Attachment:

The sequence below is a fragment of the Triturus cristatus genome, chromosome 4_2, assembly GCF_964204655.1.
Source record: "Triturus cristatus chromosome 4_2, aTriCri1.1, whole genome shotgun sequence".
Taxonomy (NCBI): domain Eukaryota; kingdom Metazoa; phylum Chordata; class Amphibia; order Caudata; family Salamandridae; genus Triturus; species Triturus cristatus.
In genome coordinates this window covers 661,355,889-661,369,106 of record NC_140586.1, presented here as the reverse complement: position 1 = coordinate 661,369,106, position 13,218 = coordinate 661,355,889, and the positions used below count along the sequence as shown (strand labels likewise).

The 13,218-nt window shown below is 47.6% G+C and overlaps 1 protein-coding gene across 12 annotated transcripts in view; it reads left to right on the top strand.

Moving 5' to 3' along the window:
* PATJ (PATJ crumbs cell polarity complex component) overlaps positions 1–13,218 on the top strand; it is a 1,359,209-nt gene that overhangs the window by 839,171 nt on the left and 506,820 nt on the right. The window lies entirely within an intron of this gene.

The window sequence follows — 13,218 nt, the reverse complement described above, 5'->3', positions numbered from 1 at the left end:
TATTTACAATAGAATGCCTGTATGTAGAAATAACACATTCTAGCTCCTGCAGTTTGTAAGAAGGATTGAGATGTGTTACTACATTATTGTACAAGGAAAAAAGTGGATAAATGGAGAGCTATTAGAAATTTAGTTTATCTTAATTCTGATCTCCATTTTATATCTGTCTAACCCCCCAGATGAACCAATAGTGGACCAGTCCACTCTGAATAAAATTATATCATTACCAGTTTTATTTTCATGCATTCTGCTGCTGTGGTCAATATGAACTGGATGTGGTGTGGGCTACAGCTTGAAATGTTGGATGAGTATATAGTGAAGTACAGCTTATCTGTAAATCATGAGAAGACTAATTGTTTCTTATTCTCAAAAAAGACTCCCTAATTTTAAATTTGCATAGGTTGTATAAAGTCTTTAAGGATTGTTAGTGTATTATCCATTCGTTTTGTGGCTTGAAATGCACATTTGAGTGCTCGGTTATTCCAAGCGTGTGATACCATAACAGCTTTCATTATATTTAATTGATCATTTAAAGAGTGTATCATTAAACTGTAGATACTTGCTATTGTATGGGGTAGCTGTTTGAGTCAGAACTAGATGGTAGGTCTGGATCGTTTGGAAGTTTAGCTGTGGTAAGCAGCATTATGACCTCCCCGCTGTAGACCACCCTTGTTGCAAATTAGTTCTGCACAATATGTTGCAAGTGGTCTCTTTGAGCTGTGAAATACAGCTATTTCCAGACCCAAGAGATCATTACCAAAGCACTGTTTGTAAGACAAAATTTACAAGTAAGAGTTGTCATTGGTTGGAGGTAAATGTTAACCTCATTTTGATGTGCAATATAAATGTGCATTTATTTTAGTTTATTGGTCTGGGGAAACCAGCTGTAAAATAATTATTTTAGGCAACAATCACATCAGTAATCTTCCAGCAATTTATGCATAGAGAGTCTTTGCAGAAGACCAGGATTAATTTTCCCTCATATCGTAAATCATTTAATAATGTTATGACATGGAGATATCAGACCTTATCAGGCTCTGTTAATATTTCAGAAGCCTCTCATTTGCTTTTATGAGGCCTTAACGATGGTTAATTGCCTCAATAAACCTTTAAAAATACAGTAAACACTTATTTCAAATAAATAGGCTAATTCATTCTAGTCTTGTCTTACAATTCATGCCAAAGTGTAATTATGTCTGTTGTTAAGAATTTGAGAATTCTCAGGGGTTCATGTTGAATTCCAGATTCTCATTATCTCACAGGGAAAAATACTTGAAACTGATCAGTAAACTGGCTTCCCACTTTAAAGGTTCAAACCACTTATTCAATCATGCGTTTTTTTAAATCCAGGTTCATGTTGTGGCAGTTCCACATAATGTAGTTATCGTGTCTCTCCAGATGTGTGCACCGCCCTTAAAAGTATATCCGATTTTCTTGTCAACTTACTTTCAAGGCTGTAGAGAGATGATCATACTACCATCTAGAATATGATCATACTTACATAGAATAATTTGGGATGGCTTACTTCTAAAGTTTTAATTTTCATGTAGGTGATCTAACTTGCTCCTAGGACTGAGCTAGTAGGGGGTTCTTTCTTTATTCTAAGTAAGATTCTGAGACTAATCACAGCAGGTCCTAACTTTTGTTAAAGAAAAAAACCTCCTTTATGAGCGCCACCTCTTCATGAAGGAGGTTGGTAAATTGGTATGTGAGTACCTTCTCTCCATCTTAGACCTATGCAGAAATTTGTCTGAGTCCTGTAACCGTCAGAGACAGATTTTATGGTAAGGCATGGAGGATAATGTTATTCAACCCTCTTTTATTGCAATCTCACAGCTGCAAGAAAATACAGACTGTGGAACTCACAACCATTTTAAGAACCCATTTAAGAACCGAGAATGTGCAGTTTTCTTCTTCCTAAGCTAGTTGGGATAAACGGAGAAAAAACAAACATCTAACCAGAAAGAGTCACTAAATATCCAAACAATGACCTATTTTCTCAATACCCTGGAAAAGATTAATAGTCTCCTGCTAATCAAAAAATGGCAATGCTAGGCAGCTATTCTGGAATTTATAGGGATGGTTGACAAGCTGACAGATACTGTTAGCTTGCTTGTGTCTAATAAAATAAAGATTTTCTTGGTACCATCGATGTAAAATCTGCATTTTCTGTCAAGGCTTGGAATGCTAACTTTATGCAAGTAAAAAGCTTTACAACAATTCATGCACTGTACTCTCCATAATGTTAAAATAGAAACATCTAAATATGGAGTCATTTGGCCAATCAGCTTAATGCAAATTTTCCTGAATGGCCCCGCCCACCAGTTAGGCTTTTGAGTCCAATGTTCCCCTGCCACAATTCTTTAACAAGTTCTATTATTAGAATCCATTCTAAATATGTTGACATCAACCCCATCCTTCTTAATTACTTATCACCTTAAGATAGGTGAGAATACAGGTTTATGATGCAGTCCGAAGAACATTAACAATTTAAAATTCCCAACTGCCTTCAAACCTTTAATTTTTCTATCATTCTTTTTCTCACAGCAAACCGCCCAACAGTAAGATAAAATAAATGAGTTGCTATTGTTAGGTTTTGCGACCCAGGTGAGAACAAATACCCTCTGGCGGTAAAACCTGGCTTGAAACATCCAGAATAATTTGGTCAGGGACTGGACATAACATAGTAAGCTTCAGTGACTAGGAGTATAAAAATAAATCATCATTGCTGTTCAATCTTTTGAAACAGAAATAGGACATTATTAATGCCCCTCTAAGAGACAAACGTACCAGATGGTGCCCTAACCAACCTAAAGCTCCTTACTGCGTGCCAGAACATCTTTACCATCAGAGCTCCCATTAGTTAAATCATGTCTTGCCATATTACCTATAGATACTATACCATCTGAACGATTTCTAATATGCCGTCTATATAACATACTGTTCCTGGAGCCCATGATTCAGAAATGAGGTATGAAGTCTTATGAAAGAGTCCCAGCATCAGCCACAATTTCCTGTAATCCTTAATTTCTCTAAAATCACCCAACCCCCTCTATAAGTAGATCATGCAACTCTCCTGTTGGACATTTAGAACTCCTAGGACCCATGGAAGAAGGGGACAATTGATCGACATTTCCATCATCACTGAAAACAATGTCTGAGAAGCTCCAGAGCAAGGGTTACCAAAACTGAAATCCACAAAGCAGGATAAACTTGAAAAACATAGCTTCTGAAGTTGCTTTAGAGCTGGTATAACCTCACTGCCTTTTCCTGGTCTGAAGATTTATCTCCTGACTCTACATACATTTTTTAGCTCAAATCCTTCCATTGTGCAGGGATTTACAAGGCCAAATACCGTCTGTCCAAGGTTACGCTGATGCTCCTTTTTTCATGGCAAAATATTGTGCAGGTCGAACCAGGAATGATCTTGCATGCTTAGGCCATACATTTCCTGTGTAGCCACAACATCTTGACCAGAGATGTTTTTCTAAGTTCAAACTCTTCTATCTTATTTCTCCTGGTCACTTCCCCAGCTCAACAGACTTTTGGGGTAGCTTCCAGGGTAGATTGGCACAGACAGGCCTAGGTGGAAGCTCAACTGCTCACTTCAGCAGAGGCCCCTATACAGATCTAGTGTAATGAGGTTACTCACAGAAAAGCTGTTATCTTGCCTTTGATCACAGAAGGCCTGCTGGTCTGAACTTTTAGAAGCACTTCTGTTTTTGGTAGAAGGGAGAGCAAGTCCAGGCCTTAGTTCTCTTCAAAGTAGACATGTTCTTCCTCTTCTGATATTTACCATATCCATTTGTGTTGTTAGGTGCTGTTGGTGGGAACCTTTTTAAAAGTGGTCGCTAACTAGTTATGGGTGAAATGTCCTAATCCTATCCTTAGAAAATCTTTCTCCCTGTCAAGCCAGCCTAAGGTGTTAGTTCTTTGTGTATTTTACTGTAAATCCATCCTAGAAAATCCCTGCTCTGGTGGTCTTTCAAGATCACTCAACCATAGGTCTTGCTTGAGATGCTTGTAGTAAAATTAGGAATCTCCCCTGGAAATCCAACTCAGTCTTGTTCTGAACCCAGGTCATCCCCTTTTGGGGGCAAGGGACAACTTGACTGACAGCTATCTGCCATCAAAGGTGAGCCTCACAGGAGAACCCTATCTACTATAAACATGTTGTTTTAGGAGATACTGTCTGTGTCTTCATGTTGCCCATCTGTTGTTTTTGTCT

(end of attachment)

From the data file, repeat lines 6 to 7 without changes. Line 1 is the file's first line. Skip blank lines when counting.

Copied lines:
Moving 5' to 3' along the window:
* PATJ (PATJ crumbs cell polarity complex component) overlaps positions 1–13,218 on the top strand; it is a 1,359,209-nt gene that overhangs the window by 839,171 nt on the left and 506,820 nt on the right. The window lies entirely within an intron of this gene.